NEW YORK (GenomeWeb) – Researchers have used next-generation sequencing in a patient with refractory early T-cell progenitor acute lymphoblastic leukemia (ETP-ALL) to figure out why he responded so well to a gamma-secretase inhibitor.
Researchers from the Dana-Farber Cancer Institute, Stanford University, and the Brigham and Women's Hospital reported the case study this week in Cold Spring Harbor Molecular Case Studies.
The male patient first presented at the Dana-Farber Cancer Institute at age 53 with relapsed refractory ETP-ALL. He was treated with chemotherapy and appeared to be in remission, but a follow-up examination showed early evidence of relapse.
The patient was enrolled in a Bristol-Myers Squibb clinical trial of a gamma-secretase inhibitor, which targets the Notch pathway. After two four-week cycles of the drug, the patient showed no signs of cancer. His peripheral blood counts had normalized and his bone marrow appeared normal, and testing for minimal residual disease came up negative.
While the gamma-secretase inhibitor had previously shown some benefit, the drug had not elicited such exceptional response in patients, so the researchers wanted to see if they could figure out the molecular reason for the patient's response.
The team performed both targeted sequencing of 137 genes and whole-exome sequencing. Both analyses identified driver mutations in NOTCH1, PTPN11, and DNMT3A, while exome sequencing uncovered an additional driver mutation in a gene not included in the panel, CSF3R.
The NOTCH1 mutation was predicted to create a substitution in a regulatory region of the gene, which is the most common site for gain-of-function mutations in T-ALL and ETP-ALL, although the patient's specific mutation had not been described before.
The DNMT3A mutation was predicted to be a nonsense mutation causing the DNMT3A to lose function. Both the PTPN11 and CSF3F mutations were heterozygous and predicted to be gain of function. "Gain-of-function CSF3R and PTPN11 mutations and loss of function DNMT3A mutations have been described in ETP-ALL," the authors reported.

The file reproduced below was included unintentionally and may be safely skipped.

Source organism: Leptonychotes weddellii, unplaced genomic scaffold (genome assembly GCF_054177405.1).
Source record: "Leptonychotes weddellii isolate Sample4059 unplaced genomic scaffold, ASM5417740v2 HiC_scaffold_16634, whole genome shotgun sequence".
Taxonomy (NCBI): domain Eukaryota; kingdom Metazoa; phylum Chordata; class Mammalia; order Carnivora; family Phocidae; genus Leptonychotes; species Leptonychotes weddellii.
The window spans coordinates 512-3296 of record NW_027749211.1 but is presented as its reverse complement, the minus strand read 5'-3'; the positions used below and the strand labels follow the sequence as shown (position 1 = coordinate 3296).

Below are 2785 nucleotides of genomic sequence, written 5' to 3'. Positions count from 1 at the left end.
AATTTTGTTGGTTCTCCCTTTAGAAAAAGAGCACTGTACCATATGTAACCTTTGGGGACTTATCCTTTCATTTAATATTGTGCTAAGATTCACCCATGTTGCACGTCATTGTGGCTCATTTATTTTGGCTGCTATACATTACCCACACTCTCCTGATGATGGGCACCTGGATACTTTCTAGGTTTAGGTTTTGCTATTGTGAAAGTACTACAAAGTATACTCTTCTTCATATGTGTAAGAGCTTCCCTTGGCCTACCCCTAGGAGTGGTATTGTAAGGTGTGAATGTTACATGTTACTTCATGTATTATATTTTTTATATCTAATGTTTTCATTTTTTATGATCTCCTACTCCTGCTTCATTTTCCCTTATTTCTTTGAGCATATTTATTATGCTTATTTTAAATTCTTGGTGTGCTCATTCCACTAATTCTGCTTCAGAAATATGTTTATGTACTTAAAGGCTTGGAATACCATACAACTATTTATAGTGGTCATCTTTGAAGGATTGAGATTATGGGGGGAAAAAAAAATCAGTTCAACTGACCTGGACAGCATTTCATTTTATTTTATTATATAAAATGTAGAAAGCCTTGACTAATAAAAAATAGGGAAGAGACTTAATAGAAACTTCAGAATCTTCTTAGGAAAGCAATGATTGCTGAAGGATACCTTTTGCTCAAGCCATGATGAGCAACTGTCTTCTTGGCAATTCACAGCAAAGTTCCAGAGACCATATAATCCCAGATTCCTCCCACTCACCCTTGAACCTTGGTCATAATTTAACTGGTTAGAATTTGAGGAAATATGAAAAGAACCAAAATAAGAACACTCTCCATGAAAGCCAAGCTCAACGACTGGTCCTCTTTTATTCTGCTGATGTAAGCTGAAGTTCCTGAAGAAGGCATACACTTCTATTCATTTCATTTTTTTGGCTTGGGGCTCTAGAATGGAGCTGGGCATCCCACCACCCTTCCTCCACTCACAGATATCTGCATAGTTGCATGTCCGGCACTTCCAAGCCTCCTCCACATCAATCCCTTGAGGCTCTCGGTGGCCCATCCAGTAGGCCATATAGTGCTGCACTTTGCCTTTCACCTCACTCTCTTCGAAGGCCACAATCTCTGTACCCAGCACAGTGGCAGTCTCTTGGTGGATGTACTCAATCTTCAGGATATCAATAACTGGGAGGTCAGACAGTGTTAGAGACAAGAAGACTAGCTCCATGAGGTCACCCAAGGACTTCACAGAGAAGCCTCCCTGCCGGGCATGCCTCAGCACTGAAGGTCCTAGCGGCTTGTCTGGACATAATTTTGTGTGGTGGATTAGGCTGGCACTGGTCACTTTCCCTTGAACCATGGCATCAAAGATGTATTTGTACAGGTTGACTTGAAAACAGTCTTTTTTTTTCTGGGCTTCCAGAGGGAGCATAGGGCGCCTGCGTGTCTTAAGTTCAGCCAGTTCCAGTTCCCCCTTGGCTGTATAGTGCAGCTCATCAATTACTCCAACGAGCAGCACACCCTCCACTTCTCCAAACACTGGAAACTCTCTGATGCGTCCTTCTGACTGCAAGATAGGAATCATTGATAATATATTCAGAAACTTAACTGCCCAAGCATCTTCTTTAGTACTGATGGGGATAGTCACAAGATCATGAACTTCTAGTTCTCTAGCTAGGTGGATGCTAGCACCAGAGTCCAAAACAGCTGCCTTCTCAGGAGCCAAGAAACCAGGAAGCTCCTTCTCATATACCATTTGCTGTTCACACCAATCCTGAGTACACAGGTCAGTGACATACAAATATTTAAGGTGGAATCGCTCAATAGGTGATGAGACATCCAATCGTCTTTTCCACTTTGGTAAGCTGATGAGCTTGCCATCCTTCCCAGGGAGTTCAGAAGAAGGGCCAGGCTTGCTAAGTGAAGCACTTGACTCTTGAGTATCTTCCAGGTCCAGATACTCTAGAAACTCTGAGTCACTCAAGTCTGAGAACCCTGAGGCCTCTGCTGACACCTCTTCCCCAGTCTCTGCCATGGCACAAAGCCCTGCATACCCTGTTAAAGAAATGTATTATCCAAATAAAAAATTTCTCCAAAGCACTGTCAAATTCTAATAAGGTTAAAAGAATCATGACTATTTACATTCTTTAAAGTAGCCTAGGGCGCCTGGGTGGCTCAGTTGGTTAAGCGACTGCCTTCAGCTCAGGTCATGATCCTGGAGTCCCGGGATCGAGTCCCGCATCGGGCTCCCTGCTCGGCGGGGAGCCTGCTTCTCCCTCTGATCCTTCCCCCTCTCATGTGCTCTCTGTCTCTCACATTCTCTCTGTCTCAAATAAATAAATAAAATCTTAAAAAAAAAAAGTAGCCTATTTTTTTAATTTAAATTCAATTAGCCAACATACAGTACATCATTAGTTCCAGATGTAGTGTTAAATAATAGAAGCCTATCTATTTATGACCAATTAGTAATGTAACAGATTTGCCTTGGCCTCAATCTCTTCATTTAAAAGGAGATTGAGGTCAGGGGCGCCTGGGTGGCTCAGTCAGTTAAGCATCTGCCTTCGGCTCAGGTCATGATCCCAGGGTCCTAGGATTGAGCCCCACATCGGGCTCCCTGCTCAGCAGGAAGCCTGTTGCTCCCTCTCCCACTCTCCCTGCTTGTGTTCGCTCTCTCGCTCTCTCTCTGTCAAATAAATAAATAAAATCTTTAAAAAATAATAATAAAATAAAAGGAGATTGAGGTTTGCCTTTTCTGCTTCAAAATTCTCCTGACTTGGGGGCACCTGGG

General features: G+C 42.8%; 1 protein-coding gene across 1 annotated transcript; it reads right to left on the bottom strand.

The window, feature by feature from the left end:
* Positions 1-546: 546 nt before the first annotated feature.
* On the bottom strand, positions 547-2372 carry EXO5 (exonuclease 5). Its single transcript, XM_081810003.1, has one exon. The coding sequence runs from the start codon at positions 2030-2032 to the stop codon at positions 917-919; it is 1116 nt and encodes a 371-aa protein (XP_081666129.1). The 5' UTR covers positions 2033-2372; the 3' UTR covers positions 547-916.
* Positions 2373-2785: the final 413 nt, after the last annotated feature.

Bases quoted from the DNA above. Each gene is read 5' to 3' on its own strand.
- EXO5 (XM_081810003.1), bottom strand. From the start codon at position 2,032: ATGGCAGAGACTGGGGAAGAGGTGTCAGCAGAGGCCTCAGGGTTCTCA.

Examining copy number data, the researchers identified a copy gain on chromosome 9 that encompassed the NOTCH1 locus, a CNV that previously has been reported in T-ALL. The duplicated region included the mutated NOTCH1 allele.
"In line with these observations, studies performed in vitro prior to initiation of [gamma-secretase inhibitor] therapy showed that the leukemic blasts contained high levels of activated NOTCH1 that were markedly decreased by treatment," the authors wrote.
Next the researchers performed exome sequencing on the bone marrow from the patient after he went into remission. The NOTCH1, PTPN11, and CSF3R mutations were no longer present, although the DNMT3A mutation was still there, but heterozygous. The team then confirmed that the mutation was not a germline mutation.
"These findings are consistent with a scenario in which ETP-ALL arose out of a background of clonal hematopoiesis associated with a heterozygous DNMT3A mutation," the authors wrote.
Next, the researchers did RNA-seq on the leukemic cells treated with gamma-secretase inhibitor and found that the genes that were the most sensitive, as expected, were those targeted by Notch. Although surprisingly, MYC, which is an "important Notch target gene in cortical T-ALL, was not downregulated."
The researchers also tried to create a mouse xenograft of the patient's tumor to further understand the impact of the drug, but were unable to establish a stable model.
"To our knowledge, this is the first patient with ETP-ALL who has been treated with a [gamma-secretase inhibitor]," the authors wrote. In addition, "relapsed refractory disease is rarely curable, even with stem cell transplantation, highlighting the exceptional nature of this case" and suggesting that further attempts should be made to target Notch in Notch-mutated ETP-ALL.